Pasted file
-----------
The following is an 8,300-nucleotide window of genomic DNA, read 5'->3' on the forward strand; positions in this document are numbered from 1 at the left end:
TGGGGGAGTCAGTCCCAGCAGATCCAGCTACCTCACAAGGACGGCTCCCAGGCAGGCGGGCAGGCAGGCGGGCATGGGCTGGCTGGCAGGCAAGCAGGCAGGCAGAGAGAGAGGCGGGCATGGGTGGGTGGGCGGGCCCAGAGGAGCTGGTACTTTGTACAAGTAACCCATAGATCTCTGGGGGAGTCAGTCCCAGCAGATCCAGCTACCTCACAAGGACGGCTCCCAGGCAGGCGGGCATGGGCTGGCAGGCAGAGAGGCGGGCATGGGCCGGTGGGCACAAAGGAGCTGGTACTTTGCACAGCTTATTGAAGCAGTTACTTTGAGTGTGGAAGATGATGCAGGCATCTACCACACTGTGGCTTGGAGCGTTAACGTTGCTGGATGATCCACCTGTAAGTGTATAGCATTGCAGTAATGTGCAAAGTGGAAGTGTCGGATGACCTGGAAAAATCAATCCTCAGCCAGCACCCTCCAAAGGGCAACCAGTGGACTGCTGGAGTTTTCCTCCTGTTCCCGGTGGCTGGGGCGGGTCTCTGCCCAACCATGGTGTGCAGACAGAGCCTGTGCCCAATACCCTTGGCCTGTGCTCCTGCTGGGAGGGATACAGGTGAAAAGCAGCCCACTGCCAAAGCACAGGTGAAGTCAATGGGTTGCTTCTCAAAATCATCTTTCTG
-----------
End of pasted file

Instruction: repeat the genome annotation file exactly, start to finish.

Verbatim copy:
The following is an 8,300-nucleotide window of genomic DNA, read 5'->3' on the forward strand; positions in this document are numbered from 1 at the left end:
TGGGGGAGTCAGTCCCAGCAGATCCAGCTACCTCACAAGGACGGCTCCCAGGCAGGCGGGCAGGCAGGCGGGCATGGGCTGGCTGGCAGGCAAGCAGGCAGGCAGAGAGAGAGGCGGGCATGGGTGGGTGGGCGGGCCCAGAGGAGCTGGTACTTTGTACAAGTAACCCATAGATCTCTGGGGGAGTCAGTCCCAGCAGATCCAGCTACCTCACAAGGACGGCTCCCAGGCAGGCGGGCATGGGCTGGCAGGCAGAGAGGCGGGCATGGGCCGGTGGGCACAAAGGAGCTGGTACTTTGCACAGCTTATTGAAGCAGTTACTTTGAGTGTGGAAGATGATGCAGGCATCTACCACACTGTGGCTTGGAGCGTTAACGTTGCTGGATGATCCACCTGTAAGTGTATAGCATTGCAGTAATGTGCAAAGTGGAAGTGTCGGATGACCTGGAAAAATCAATCCTCAGCCAGCACCCTCCAAAGGGCAACCAGTGGACTGCTGGAGTTTTCCTCCTGTTCCCGGTGGCTGGGGCGGGTCTCTGCCCAACCATGGTGTGCAGACAGAGCCTGTGCCCAATACCCTTGGCCTGTGCTCCTGCTGGGAGGGATACAGGTGAAAAGCAGCCCACTGCCAAAGCACAGGTGAAGTCAATGGGTTGCTTCTCAAAATCATCTTTCTG